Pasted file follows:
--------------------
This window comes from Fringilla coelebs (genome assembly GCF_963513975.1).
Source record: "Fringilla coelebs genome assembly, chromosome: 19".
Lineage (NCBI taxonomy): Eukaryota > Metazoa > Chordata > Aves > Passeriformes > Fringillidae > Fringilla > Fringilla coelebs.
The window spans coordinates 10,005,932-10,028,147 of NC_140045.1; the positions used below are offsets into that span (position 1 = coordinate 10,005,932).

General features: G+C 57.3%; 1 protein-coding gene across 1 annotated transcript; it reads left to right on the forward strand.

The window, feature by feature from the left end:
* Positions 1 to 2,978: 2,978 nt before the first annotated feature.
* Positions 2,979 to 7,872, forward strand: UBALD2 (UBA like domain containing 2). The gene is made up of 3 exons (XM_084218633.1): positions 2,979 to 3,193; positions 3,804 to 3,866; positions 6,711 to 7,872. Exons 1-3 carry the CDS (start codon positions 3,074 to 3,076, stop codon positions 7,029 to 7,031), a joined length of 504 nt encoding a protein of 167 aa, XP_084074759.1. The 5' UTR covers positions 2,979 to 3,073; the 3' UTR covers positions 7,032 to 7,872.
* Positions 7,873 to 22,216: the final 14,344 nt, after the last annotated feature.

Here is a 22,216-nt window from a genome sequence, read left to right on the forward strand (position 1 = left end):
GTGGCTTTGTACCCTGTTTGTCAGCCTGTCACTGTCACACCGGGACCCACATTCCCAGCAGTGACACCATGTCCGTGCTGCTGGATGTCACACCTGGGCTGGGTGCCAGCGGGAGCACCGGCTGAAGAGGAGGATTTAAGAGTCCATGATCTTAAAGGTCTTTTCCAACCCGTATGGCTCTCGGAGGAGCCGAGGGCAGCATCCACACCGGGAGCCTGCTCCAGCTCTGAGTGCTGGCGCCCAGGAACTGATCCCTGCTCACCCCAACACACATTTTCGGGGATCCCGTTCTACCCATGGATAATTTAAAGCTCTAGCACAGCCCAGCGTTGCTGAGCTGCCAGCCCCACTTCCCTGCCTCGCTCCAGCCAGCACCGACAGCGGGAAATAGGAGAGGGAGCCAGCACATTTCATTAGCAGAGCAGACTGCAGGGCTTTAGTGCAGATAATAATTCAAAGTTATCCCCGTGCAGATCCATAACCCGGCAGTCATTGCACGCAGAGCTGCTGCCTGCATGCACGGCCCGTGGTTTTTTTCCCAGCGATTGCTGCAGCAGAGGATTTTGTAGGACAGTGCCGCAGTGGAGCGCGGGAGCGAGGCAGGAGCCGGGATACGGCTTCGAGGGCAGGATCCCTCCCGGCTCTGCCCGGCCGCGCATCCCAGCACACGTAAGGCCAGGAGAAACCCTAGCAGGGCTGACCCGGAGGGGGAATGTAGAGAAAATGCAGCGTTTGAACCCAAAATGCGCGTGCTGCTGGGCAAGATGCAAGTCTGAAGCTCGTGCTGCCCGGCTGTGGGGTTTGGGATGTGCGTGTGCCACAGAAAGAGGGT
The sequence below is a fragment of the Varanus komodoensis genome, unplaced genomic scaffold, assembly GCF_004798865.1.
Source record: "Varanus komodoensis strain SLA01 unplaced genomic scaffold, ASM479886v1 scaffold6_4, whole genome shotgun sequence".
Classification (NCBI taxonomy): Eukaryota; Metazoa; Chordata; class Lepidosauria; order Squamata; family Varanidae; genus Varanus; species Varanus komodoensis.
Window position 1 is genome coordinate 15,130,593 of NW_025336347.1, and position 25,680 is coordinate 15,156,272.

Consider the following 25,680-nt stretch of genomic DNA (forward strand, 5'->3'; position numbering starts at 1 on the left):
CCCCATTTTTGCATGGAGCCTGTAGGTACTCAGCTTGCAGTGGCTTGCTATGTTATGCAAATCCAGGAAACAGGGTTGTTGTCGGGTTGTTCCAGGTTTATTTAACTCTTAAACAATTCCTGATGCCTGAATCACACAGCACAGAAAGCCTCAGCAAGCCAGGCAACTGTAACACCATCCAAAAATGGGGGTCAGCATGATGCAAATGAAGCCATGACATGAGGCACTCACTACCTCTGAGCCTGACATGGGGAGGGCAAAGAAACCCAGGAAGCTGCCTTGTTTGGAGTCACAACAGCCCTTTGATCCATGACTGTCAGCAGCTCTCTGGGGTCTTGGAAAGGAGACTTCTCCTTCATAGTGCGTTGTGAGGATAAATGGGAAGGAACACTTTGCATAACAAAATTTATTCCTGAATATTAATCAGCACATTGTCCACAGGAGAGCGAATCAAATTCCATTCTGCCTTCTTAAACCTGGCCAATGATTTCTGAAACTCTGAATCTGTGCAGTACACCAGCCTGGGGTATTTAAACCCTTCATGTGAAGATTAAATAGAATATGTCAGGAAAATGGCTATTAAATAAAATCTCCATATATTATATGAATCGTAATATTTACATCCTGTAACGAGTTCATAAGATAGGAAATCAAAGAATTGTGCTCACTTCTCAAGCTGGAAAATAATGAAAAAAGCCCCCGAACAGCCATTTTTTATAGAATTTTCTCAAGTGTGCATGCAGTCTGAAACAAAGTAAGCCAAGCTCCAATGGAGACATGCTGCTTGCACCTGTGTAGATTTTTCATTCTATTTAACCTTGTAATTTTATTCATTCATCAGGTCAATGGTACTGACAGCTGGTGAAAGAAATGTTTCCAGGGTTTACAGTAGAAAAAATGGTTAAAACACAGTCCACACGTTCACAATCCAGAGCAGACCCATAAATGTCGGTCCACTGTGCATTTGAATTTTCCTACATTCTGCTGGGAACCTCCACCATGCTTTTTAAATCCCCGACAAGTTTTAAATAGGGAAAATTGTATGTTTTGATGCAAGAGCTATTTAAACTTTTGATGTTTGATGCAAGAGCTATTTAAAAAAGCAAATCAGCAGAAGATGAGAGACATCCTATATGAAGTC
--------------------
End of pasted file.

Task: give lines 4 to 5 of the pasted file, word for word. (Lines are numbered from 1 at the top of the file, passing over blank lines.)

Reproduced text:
The window spans coordinates 10,005,932-10,028,147 of NC_140045.1; the positions used below are offsets into that span (position 1 = coordinate 10,005,932).

General features: G+C 57.3%; 1 protein-coding gene across 1 annotated transcript; it reads left to right on the forward strand.